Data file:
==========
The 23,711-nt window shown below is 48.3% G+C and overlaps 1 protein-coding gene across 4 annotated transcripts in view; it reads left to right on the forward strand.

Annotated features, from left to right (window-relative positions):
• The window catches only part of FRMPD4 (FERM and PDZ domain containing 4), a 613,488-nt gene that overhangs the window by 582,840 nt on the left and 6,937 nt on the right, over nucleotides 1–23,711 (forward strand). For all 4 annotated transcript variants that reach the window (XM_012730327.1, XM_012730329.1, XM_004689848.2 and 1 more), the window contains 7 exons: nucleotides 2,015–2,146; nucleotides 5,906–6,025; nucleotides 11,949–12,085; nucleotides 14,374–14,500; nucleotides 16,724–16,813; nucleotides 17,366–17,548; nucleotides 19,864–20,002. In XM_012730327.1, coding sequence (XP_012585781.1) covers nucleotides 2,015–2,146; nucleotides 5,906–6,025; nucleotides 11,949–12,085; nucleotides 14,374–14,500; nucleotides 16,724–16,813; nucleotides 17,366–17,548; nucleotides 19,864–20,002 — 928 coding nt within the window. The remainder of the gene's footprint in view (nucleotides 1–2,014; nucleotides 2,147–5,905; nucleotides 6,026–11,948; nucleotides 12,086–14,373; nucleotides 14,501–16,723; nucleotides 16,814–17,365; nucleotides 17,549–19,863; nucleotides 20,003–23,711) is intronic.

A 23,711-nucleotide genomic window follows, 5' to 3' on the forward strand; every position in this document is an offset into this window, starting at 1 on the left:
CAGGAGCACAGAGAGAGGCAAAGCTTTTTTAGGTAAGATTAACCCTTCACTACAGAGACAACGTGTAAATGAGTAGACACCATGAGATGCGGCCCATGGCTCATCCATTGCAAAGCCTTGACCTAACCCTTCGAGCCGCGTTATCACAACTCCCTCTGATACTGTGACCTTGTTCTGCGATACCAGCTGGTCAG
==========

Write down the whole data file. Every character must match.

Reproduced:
The 23,711-nt window shown below is 48.3% G+C and overlaps 1 protein-coding gene across 4 annotated transcripts in view; it reads left to right on the forward strand.

Annotated features, from left to right (window-relative positions):
• The window catches only part of FRMPD4 (FERM and PDZ domain containing 4), a 613,488-nt gene that overhangs the window by 582,840 nt on the left and 6,937 nt on the right, over nucleotides 1–23,711 (forward strand). For all 4 annotated transcript variants that reach the window (XM_012730327.1, XM_012730329.1, XM_004689848.2 and 1 more), the window contains 7 exons: nucleotides 2,015–2,146; nucleotides 5,906–6,025; nucleotides 11,949–12,085; nucleotides 14,374–14,500; nucleotides 16,724–16,813; nucleotides 17,366–17,548; nucleotides 19,864–20,002. In XM_012730327.1, coding sequence (XP_012585781.1) covers nucleotides 2,015–2,146; nucleotides 5,906–6,025; nucleotides 11,949–12,085; nucleotides 14,374–14,500; nucleotides 16,724–16,813; nucleotides 17,366–17,548; nucleotides 19,864–20,002 — 928 coding nt within the window. The remainder of the gene's footprint in view (nucleotides 1–2,014; nucleotides 2,147–5,905; nucleotides 6,026–11,948; nucleotides 12,086–14,373; nucleotides 14,501–16,723; nucleotides 16,814–17,365; nucleotides 17,549–19,863; nucleotides 20,003–23,711) is intronic.

A 23,711-nucleotide genomic window follows, 5' to 3' on the forward strand; every position in this document is an offset into this window, starting at 1 on the left:
CAGGAGCACAGAGAGAGGCAAAGCTTTTTTAGGTAAGATTAACCCTTCACTACAGAGACAACGTGTAAATGAGTAGACACCATGAGATGCGGCCCATGGCTCATCCATTGCAAAGCCTTGACCTAACCCTTCGAGCCGCGTTATCACAACTCCCTCTGATACTGTGACCTTGTTCTGCGATACCAGCTGGTCAG